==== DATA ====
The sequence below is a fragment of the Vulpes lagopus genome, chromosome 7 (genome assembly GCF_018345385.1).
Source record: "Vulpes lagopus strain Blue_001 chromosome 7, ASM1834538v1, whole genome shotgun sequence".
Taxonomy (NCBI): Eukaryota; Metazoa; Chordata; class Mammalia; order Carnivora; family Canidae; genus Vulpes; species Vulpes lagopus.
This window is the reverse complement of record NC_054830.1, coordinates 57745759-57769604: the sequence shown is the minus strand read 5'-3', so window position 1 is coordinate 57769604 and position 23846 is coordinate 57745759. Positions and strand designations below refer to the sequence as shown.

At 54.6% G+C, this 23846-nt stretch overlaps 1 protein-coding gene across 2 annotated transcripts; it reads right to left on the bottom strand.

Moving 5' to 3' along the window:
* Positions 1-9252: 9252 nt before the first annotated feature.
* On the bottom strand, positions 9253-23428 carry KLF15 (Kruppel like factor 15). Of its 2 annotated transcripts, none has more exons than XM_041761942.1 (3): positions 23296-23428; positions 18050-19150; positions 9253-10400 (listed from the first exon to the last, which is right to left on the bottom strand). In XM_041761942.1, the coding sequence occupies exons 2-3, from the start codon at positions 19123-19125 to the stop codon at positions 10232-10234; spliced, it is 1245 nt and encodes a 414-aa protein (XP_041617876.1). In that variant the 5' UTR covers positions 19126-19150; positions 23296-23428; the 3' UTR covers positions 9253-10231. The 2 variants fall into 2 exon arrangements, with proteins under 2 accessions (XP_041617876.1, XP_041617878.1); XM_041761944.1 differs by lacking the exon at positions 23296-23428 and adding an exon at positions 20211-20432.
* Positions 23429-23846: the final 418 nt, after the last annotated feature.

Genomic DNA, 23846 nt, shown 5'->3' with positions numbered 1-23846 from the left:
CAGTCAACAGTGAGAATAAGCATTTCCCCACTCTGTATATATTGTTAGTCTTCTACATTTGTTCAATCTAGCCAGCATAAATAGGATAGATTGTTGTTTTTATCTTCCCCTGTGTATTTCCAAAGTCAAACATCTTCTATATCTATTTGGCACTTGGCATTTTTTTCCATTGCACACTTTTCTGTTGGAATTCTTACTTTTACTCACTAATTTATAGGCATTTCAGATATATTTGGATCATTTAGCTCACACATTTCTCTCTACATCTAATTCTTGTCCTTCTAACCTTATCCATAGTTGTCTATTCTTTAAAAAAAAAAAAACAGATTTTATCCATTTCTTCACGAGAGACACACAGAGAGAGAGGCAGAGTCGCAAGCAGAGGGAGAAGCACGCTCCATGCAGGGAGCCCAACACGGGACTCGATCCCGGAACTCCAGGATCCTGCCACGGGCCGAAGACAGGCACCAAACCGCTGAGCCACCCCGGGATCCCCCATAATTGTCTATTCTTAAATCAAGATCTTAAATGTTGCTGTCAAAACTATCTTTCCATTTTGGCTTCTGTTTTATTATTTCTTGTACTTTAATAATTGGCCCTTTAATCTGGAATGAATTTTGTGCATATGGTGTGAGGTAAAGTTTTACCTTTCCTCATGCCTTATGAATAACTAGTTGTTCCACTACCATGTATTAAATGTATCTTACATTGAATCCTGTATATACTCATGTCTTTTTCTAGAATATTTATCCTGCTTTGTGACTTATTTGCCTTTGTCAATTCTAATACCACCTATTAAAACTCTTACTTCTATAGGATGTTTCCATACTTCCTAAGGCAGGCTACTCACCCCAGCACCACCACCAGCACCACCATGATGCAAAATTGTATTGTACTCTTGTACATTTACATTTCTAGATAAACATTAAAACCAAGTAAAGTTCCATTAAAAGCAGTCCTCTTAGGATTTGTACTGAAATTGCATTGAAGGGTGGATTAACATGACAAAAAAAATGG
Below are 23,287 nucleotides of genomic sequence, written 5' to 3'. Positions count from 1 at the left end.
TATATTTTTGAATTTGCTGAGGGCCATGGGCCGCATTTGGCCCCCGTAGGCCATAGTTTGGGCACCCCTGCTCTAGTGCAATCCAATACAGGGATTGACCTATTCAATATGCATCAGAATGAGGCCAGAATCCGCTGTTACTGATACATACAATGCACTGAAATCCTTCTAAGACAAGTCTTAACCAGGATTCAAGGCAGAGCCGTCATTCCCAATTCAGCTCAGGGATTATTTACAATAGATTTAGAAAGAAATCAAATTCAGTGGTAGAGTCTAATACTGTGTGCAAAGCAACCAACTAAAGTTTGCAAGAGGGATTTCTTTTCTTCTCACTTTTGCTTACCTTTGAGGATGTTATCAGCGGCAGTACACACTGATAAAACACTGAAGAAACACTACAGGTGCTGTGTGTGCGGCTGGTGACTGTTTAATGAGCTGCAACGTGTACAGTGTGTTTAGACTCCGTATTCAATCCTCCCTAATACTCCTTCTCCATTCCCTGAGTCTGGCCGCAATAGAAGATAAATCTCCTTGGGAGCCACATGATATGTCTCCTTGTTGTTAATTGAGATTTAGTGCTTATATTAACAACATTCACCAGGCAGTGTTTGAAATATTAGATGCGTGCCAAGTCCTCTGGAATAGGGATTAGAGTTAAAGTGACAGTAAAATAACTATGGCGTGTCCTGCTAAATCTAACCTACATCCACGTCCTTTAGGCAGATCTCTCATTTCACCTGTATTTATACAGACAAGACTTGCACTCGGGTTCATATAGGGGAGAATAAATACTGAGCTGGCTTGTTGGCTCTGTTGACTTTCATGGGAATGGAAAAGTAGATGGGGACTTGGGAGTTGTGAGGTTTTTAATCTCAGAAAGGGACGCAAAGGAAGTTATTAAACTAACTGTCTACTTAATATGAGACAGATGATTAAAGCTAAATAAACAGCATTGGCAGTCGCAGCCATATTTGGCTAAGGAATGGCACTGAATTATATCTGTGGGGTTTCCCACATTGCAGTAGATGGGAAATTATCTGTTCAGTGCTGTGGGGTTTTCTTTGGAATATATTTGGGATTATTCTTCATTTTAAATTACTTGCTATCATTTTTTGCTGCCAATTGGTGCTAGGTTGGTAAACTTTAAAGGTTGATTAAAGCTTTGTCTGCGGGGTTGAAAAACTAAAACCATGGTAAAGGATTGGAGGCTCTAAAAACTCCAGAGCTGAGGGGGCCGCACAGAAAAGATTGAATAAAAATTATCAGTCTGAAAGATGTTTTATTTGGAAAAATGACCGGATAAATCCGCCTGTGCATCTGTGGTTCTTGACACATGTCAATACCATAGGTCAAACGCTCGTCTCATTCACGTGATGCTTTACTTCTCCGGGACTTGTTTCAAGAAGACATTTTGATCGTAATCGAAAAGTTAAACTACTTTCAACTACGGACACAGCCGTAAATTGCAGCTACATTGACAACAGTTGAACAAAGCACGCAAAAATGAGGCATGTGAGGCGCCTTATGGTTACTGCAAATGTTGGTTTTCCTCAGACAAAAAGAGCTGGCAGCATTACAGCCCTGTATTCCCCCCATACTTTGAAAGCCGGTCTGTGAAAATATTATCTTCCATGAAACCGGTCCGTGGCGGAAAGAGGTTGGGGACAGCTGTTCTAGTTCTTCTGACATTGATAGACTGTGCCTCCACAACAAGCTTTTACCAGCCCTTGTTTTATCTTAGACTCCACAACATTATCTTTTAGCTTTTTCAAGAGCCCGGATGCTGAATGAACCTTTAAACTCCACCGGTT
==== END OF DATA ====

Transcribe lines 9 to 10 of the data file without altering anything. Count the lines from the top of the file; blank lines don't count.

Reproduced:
* Positions 23429-23846: the final 418 nt, after the last annotated feature.

Genomic DNA, 23846 nt, shown 5'->3' with positions numbered 1-23846 from the left: